Dani Robbins

Easy Fixes for Vexing Board Problems

In Non Profit Boards, Organizational Development on January 19, 2016 at 3:11 pm

Board problems are serious and most require significant planning and development, but a few don’t. In fact, some solutions are so easy they can baked in to every organization’s calendar or process. For the not so easy fixes, I encourage you to read 3 not so easy Steps to Improved Board Engagement. Engagement and process are two sides of a coin, one feeds the other and you need both. For this side of our coin, please consider the following easy fix recommendations:

  1. Set a Standard Board Meeting

Standard Board meetings are defined as meetings that are held the same day and time every month. In other words, you are saying “our Board meets on the 4th Thursday at 4pm or the 10th of every month at 8am. It allows your Board members to put dates on their calendar in perpetuity, which allows them to schedule things around it and creates one more chance they will attend. Not having a standard Board meeting does exactly the opposite. It’s a roll of the dice as to when you board members will be available. Unfortunately, that’s not even the worst part of it. The worst part is we’re leaving the setting of the board meeting to chance. Maybe the Board Chair will set one. Maybe the Exec will remind them. Maybe there will be a meeting. Maybe your board members will be available. Then again, maybe not.

Board meetings are the ONLY way that governance decisions get made. Set a standard meeting and make sure that the decisions you need to get made do, in fact, get made.

2. List Board members and Officer terms on your Board list

Every agency I know has a current Board list. Every agency I know does not have a current Board member term list. Some do. Many don’t. Do you?

Adding the terms under each Board member’s name on your Board list is the easiest and most consistent way I know to make sure that Board members get re-elected or replaced and that everyone is clear as to when each should happen.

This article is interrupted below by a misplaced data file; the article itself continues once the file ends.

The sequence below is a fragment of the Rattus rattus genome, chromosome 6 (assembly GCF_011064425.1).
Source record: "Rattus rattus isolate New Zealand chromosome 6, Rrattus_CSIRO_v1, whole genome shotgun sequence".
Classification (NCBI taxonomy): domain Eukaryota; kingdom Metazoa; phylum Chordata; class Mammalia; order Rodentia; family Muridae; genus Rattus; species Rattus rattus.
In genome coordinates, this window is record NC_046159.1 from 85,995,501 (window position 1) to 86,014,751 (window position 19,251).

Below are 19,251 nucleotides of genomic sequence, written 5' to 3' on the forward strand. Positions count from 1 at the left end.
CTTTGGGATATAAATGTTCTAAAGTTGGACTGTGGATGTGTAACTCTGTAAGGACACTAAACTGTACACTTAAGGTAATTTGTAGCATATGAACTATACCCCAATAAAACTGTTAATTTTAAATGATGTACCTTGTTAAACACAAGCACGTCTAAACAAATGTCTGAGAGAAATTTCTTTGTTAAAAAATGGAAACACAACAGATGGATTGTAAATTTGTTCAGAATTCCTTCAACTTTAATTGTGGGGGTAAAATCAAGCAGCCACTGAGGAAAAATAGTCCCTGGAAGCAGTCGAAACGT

Double that for Officers. Sometimes, our Board Chairs are amazing and everyone wishes they could serve forever. Sometimes, we can’t believe they got elected in the first place and our executives are praying they can keep their positions until the Chair is replaced. Most often, we live in middle.

It is imperative that Officers and individual board members are renewed or replaced as per your by-laws, which in Ohio are called Code of Regulations. Most by-laws list Officer terms as one year terms, renewable once and individual board member’s terms as three years, sometimes renewable once, sometime renewable indefinitely. What do your by-laws say?  Is that what you’re doing?

  1. Have and Use an Agenda for Board Meetings

All Board meetings should have an agenda. That agenda should be written by the Board Chair, or written by the Executive and approved by the Board Chair then sent out, in advance, to all board members along with a packet of information that will inform whatever there is to discuss and vote upon. Agendas should include every topic up for discussion and, at a minimum, a vote on last month’s minutes and the most recent financial statement and whatever other business is before the Board.

I recommend any agenda item that will need a vote be in bold. That way everyone is clear what votes will be taken, and what they need to prepare.  The goal is that each board member can make an informed vote.

  1. Take Good Minutes